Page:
VEHICLES: 1978 Pontiac Trans Am, 1977 GMC K1500, 1973 Ford Torino, 1971 Ford Torino wagon, 1969 Ford Mustang Mach 1, 1970 Ford Maverick, 1971 Ford LTD, 1968 BMW 2002, 1961 Cadillac ambulance, 1972 Chevrolet El Camino, 1976 Suzuki RM250, 1978 Subaru Brat STARS: Burt Reynolds, Jan-Michael Vincent, Sally Field, Brian Keith, James Best, Adam West, Robert Klein DIRECTOR: Hal Needham ACTION: A film about stuntmen is a great excuse for action – all kinds of awesome stunts are jammed into this flick PLOT: Ageing stuntman Sonny Hooper is at the top of his game but feeling the pinch of both a worn-out body and young talent looking to swipe his crown HOOPER (Burt Reynolds) is a leading Hollywood stuntman struggling with the physical demands of his profession, but looking to make one final wad of cash to fund his retirement before passing the baton to young gun, Ski (Vincent).
The two rivals form an unlikely partnership, combining Hooper’s experience with Ski’s fearlessness to plan a stunt that will cement the pair as legends in their field.
When cut-throat director Roger Deal (Klein) gets wind of the plan he proposes a 325-foot canyon leap using a jet-powered Trans Am – a stunt so dangerous the odds are stacked against the pair even landing the jump, let alone surviving it.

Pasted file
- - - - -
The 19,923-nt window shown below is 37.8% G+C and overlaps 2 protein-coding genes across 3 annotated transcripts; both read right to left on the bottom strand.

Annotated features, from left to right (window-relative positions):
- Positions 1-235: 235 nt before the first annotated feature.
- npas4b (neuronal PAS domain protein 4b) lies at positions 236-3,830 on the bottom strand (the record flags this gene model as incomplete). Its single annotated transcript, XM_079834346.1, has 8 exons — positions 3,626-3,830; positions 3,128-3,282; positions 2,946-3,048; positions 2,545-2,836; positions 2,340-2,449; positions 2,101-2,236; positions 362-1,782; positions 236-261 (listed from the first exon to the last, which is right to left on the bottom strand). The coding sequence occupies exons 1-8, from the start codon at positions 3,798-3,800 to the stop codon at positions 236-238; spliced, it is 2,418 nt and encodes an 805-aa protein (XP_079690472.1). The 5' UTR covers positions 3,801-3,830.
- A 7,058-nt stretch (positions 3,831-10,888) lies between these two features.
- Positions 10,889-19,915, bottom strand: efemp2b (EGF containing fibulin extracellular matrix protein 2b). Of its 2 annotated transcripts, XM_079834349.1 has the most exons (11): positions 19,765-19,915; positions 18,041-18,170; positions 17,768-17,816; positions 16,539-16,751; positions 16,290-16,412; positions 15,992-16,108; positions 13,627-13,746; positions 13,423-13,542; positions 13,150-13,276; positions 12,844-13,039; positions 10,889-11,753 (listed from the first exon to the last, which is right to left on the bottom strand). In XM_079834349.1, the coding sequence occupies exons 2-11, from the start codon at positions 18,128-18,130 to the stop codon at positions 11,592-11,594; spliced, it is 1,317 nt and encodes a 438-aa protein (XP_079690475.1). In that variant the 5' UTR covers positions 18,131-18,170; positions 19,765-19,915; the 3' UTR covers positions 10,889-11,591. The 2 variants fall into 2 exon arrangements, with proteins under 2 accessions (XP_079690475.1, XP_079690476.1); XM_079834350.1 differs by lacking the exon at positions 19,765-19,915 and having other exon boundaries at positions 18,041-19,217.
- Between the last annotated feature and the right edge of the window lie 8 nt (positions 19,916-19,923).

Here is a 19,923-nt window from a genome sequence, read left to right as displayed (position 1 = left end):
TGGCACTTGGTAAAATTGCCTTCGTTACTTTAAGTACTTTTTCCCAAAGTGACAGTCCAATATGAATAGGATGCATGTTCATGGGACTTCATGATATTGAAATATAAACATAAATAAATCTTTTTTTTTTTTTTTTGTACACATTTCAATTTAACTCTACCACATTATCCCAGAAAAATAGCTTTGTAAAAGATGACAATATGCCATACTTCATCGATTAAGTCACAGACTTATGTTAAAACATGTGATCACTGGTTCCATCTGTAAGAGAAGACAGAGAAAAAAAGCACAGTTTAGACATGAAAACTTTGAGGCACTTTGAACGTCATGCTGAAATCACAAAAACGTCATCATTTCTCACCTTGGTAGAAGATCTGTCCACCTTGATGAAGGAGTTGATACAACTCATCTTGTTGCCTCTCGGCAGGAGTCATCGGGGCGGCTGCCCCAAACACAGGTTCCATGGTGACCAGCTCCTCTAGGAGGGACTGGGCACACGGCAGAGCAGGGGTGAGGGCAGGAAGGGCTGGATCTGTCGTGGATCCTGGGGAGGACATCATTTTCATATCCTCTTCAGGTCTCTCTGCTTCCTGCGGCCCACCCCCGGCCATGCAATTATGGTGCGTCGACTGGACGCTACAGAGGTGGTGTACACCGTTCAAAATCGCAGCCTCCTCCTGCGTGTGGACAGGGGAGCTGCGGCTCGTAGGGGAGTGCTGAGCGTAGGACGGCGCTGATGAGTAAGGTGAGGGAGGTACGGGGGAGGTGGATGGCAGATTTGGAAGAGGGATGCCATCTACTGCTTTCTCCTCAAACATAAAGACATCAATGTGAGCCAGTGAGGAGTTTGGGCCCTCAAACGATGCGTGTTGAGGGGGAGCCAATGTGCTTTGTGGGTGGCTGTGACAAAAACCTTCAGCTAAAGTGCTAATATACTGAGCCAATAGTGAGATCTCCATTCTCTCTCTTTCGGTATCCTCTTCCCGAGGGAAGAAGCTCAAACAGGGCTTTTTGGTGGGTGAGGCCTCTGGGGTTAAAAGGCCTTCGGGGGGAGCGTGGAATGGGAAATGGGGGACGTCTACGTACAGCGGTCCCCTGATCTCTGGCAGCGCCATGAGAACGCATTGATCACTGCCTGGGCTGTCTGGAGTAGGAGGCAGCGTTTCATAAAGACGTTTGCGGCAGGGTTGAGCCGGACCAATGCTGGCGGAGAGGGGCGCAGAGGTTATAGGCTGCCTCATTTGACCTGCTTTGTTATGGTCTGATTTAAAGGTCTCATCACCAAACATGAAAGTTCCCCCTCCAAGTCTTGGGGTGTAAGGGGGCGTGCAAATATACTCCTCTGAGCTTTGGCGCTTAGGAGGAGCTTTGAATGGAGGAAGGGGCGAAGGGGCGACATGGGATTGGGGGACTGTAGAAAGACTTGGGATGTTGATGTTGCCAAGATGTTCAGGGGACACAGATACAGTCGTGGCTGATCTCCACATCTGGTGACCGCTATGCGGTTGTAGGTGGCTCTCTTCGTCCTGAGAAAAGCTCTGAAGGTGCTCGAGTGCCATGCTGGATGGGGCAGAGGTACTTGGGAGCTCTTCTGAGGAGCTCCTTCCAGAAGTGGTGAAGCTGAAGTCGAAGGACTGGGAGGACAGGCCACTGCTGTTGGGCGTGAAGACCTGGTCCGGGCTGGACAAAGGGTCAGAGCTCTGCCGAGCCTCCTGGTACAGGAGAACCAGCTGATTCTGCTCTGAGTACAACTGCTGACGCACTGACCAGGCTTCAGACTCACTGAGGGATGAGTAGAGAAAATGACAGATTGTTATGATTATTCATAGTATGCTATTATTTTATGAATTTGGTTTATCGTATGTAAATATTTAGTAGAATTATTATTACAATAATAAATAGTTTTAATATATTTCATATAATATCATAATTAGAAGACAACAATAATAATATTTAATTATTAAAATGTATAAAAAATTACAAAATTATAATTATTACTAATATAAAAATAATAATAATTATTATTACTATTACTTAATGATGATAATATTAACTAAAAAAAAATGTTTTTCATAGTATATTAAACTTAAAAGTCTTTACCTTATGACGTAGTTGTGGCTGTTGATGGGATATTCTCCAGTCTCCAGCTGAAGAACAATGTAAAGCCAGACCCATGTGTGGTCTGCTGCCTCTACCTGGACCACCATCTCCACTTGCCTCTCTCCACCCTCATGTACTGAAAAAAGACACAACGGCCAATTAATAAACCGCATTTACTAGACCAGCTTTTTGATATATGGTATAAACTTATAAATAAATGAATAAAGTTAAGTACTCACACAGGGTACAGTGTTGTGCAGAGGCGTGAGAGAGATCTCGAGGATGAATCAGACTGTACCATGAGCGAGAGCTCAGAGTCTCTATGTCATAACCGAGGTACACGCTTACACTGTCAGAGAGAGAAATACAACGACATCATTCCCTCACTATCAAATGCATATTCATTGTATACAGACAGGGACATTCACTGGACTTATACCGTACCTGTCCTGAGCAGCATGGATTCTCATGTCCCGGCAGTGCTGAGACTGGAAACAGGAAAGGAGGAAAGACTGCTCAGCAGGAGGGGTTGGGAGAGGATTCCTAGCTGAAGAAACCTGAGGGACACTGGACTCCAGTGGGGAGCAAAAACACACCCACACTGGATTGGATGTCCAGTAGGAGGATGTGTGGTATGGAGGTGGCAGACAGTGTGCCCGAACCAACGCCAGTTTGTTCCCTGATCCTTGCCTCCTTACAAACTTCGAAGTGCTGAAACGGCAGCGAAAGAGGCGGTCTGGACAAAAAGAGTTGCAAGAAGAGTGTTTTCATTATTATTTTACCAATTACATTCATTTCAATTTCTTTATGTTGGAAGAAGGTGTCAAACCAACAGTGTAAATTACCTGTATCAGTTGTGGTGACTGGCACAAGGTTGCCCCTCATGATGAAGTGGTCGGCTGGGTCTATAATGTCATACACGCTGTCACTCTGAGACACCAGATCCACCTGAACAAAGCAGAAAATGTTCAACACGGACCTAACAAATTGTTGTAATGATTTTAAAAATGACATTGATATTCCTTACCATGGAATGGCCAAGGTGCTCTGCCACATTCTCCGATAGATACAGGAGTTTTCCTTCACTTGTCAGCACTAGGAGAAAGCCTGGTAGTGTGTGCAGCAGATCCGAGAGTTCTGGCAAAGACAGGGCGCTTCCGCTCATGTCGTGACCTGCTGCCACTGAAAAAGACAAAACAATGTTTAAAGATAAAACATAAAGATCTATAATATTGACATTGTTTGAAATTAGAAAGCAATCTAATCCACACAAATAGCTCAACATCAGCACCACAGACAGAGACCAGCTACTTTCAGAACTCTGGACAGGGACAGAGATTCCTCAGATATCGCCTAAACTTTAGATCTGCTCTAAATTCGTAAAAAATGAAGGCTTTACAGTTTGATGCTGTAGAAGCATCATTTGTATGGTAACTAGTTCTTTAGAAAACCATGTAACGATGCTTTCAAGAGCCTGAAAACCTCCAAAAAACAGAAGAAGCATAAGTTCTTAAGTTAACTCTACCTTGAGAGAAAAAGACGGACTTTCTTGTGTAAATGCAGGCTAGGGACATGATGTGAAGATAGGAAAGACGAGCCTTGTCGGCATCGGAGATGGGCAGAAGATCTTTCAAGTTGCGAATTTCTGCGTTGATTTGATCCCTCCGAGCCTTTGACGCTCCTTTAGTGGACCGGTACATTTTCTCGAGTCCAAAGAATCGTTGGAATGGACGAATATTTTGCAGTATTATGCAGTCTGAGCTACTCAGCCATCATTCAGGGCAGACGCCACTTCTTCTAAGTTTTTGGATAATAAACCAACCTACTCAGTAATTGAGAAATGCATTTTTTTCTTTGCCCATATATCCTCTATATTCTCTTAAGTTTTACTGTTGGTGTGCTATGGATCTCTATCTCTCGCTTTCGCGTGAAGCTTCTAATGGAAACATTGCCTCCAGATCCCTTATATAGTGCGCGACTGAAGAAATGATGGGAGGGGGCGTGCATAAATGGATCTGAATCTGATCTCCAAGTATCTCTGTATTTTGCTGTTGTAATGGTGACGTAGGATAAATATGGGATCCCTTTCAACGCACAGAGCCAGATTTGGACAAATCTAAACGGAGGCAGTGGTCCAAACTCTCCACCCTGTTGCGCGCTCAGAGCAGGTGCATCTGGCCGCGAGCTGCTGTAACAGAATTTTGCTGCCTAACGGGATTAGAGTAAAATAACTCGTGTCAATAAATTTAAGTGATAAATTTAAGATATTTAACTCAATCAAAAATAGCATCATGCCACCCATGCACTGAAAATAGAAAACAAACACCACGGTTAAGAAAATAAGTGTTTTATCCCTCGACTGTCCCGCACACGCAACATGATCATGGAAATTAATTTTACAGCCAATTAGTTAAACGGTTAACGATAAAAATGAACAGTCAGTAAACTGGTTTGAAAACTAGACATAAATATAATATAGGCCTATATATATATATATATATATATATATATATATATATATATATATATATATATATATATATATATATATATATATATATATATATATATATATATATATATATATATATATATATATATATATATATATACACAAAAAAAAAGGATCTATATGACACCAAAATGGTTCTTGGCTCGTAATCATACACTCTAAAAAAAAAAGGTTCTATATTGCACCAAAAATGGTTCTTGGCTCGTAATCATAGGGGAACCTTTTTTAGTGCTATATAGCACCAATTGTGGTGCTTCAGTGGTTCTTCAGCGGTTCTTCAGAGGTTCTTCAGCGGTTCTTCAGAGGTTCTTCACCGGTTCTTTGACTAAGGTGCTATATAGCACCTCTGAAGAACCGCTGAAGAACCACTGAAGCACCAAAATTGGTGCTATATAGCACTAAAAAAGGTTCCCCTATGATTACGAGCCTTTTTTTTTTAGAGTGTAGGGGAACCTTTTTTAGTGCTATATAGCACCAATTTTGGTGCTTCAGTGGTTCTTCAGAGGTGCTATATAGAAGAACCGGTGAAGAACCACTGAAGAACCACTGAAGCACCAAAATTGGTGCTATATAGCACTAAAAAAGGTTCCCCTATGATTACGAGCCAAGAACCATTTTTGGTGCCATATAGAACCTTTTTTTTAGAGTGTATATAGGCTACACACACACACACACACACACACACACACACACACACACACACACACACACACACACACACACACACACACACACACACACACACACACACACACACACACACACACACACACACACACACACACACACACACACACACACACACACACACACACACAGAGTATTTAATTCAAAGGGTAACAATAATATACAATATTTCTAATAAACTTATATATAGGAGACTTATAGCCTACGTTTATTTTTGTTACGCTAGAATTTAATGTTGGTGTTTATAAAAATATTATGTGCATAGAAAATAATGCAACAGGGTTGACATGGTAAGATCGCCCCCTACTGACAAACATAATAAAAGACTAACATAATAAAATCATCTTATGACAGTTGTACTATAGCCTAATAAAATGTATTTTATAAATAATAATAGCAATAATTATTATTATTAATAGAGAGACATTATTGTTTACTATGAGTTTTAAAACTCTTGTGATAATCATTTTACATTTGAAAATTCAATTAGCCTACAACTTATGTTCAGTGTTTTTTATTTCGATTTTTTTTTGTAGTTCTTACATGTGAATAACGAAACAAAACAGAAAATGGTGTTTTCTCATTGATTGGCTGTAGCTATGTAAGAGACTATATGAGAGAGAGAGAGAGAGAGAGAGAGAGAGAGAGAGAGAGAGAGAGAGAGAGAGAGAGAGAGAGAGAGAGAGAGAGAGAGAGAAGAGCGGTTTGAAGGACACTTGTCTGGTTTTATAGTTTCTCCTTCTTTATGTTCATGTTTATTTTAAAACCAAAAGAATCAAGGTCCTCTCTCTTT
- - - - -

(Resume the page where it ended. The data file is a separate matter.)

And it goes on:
Threaded through the macho action and goofy oneliners is a fairly heavy undertone as Hooper ponders his own mortality and how his actions will affect his fiancée Gwen (Field) and mentor Jocko (Keith).
Burt Reynolds and director Hal Needham were seemingly at the top of their game in the late 70s following the success of their first collaboration, Smokey And The Bandit. Hooper was the second flick of a six-movie Reynolds-Needham partnership that included Smokey I and II, the Cannonball Run franchise and Stroker Ace. Sadly, the latter films flopped, virtually destroying Reynolds’s superstar status, but to be honest the writing was on the wall early on with Hooper.
Look, it’s not a total drag, but there were plenty of simple changes that could have been made to tighten the script and remove some of the painful elements from what should have been an all-time hero flick. The bar fight scene is embarrassing and Reynolds’s stupid giggle will have you searching for the mute button, and you have to wonder whether there was actually a proper script – the actors sound like they’re just freeballing their lines.
But Hooper is a film about stuntmen, and at least they nailed that part. Both Reynolds and Needham started their careers as stuntmen and the action-movie satire of Hooper offered the perfect platform for them to include stunts of every kind – which they did, and they’re awesome.
HOOPER is best viewed as a chance to reminisce about the golden age of Hollywood stunts performed at their raw best. The closing scenes are total mayhem, but somehow they work, while the supporting cast – Brian Keith (Hardcastle & McCormick), James Best (Sheriff Roscoe from The Dukes Of Hazzard) and Adam ‘Batman’ West – are all TV legends to any late baby boomer or Gen-Xer. s